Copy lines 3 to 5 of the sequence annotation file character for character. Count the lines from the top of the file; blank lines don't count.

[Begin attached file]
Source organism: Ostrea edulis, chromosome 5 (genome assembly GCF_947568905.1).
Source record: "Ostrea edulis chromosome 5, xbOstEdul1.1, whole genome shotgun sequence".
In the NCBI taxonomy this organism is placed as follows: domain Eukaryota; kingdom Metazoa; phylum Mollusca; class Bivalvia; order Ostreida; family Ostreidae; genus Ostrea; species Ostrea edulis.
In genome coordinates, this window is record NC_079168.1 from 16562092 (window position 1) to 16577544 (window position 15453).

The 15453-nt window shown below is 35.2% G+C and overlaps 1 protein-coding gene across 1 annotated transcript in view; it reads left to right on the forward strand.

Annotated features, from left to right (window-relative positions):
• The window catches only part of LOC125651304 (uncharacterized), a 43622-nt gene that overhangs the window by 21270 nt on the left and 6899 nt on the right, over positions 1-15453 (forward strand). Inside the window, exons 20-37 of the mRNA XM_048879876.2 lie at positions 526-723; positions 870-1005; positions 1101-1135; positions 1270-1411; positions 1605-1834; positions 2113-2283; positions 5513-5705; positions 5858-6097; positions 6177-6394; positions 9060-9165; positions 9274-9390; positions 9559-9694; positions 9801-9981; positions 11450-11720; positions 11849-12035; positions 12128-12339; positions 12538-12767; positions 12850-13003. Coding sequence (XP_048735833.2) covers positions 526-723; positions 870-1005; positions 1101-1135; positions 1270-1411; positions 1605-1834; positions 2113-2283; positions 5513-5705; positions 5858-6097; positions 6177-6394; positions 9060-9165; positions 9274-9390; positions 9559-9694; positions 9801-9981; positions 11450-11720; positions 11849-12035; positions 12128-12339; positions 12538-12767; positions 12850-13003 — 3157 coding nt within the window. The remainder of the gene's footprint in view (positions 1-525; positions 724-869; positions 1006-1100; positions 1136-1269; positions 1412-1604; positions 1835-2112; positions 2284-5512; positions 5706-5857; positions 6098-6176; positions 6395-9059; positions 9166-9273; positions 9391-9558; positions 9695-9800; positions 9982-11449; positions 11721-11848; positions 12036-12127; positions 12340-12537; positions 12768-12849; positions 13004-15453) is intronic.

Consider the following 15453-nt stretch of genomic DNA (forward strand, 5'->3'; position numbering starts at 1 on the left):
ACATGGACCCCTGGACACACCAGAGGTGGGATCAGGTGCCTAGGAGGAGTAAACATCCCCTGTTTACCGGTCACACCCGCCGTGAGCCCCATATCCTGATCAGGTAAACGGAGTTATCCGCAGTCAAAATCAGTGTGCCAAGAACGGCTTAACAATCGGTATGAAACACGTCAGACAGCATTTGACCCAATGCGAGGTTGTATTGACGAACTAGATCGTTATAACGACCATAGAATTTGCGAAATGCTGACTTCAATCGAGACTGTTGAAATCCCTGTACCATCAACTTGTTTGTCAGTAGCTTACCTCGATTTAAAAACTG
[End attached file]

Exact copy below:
In the NCBI taxonomy this organism is placed as follows: domain Eukaryota; kingdom Metazoa; phylum Mollusca; class Bivalvia; order Ostreida; family Ostreidae; genus Ostrea; species Ostrea edulis.
In genome coordinates, this window is record NC_079168.1 from 16562092 (window position 1) to 16577544 (window position 15453).

The 15453-nt window shown below is 35.2% G+C and overlaps 1 protein-coding gene across 1 annotated transcript in view; it reads left to right on the forward strand.